In general, students’ views on their university’s response protocol to sexual harassment and sexual assault indicated a perception that policies were inaccurate and reporting mechanisms slow.

Universities’ mishandling of incidents

Students cited several barriers when it came to reporting. For some, a lack of awareness about what constituted sexual harassment and sexual assault resulted in a considerable delay in reporting the incident, with some not reporting it at all.

Other students found that, after having filed a report, the process was too slow. “For many, the trauma of the original incident of sexual harassment and-or sexual assault was compounded by their university’s mishandlings of their report, discouraging victim/survivors from pursuing the reporting process to its conclusion,” the report noted.

For instance, the qualitative report included the submission of international student, Zara (not her real name), who said she was harassed again and again by a member of university staff, who sent her unwanted texts commenting on her appearance and referring to stereotypes about the country she came from.

“Two weeks later, I was told by the head of department to block the phone number of the accused and asked to no longer attend school seminars or social events as no one could guarantee my safety from this person,” she said.

In the two years since then she had not attended an academic seminar on her campus. She felt she had been left with full responsibility for her own safety while the university had continued to protect their staff member.

Long-term mental health problems

The primary impact of experiencing sexual harassment or assault at university was significant mental health problems, which often led to long-term impacts on self-esteem, self-confidence, and unhealthy relationships with substances, the survey found.

Students reported that these effects often corresponded with difficulties socialising and negatively impacted their relationships with those close to them.

Students also reported having difficulties trusting others, particularly men in cases where the perpetrator was male; a sense of hypervigilance when in public; and self-policing their behaviour.

“Reduced mental well-being proved detrimental to students’ capacity to not only perform academically, but also to engage in the social aspects of their university experience.

“In some cases, these mental health and social implications caused students to consider putting their studies on hold, to move universities, or to drop out of university completely. This was particularly the case where the perpetrator remained at the respondent’s university.”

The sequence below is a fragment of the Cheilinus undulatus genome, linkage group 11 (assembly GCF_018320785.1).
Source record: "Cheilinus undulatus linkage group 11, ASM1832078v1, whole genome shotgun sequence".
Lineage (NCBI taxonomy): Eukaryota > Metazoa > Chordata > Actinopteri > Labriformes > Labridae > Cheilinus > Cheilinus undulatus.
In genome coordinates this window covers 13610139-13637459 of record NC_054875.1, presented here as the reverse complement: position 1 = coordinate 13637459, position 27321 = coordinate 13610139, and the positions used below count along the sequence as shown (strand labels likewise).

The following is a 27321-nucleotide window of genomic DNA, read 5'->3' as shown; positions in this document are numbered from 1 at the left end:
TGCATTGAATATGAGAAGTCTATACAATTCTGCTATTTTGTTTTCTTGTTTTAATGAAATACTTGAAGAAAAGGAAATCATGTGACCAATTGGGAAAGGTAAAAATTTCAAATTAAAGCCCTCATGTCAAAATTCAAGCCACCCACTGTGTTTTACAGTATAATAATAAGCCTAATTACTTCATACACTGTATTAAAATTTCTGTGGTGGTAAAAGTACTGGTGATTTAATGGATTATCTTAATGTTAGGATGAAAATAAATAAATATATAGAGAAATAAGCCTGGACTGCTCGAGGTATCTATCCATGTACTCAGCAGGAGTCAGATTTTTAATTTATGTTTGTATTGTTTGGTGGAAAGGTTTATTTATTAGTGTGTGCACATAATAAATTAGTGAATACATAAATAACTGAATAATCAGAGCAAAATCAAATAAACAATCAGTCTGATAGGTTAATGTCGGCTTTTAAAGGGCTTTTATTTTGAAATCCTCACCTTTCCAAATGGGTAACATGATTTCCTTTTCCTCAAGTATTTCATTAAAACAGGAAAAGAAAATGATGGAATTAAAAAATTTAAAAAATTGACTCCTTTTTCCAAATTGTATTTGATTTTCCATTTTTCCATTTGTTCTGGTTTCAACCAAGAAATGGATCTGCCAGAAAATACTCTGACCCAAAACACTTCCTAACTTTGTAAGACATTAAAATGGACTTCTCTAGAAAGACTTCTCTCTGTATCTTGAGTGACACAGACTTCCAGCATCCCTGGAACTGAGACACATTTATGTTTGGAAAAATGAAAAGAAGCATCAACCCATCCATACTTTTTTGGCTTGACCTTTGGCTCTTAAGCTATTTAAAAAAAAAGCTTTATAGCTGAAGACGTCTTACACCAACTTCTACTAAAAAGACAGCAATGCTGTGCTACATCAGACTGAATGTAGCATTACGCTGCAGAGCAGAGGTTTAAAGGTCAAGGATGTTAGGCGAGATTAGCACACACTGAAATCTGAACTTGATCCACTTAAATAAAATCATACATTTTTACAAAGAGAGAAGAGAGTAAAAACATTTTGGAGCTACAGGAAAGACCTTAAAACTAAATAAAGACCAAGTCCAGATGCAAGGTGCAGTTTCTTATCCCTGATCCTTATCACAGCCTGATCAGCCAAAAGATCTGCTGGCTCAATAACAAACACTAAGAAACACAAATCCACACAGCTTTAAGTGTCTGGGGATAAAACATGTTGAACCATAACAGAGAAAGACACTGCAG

The conclusion of the two reports was that the victim/survivor and broader student communities see a need for change in the way sexual harassment and sexual assault is “spoken about, reported and prevented” on Australian university campuses and in other university-related settings.

Students wanted universities to consult with victim/survivor-led organisations to create better support programmes for these communities more broadly, rather than just those who have experienced sexual harassment and-or sexual assault in a university context.

They suggested these sorts of systems would work towards reinforcing universities’ commitment to prevention of sexual harassment and sexual assault.

Students called for increased transparency of reporting processes that have an emphasis on believing victim/survivors’ experiences, as well as awareness campaigns about the avenues available to students who wish to report an incident.

They also recommended that there be visible and proportionate disciplinary action for perpetrators to show that universities take sexual harassment and sexual assault reports seriously.

‘Cultural shift’ needed in universities

These recommendations “called for a cultural shift away from values that condone sexual harassment and sexual assault and the silencing of victim/survivors”, the qualitative report said.

What was needed was an environment that perpetuates “nuanced understandings of gendered violence and respectful relationships”. Victim/survivors said this environment could be created with campaigns that have inclusive and positive views of sexuality and sex.

It was perceived that campaigns tailored to cohorts who are less knowledgeable, as well as those likely to be more vulnerable to these forms of sexual harassment and sexual assault, and the staff delivering this support, would be most effective.

Evidence base for change

Dewar said in 2015 Universities Australia had launched the ‘Respect. Now. Always.’ campaign to raise awareness of sexual harassment and sexual assault.

In 2016, Universities Australia engaged the Australian Human Rights Commission to undertake the first ever national survey on the prevalence of sexual harassment and sexual assault in university settings, making Australian universities the first in the world to commission a survey of this kind, Dewar said.

“That survey, which resulted in the Change the Course report, was an evidence base for change. Universities implemented hundreds of initiatives and measures to prevent and better respond to sexual harassment and sexual assault,” Dewar said.

These included better reporting and evidence collection processes, consent training, respectful relationship education for students, stronger guidelines for relationships between supervisors and students, and overhauling the way reports of sexual harassment or sexual assault are handled by a university.

However, he conceded that following the 2021 survey, “we know we need to do more, and we will do it. These findings will guide our continuing work,” he said.